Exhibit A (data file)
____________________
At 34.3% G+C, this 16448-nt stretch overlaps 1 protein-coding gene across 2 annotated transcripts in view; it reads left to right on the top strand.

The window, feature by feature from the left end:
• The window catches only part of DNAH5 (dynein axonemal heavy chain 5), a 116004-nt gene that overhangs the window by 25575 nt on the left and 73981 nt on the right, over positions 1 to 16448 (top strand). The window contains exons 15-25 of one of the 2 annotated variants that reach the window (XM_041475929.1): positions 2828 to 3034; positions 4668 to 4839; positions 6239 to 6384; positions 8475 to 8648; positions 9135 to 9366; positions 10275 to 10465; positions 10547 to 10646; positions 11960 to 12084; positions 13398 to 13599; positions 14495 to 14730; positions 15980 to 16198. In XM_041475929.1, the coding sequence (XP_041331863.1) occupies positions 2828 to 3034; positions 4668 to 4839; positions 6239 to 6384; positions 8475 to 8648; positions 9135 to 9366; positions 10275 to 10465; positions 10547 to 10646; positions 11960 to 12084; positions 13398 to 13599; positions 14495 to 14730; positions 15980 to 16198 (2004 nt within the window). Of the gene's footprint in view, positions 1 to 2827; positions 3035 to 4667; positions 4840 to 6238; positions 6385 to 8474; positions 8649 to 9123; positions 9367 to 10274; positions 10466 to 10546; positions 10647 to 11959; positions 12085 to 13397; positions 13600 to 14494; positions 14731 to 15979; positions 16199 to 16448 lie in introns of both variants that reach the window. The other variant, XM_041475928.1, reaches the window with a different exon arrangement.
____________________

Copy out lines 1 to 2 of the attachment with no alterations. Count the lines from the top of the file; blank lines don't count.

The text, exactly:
At 34.3% G+C, this 16448-nt stretch overlaps 1 protein-coding gene across 2 annotated transcripts in view; it reads left to right on the top strand.

The window, feature by feature from the left end: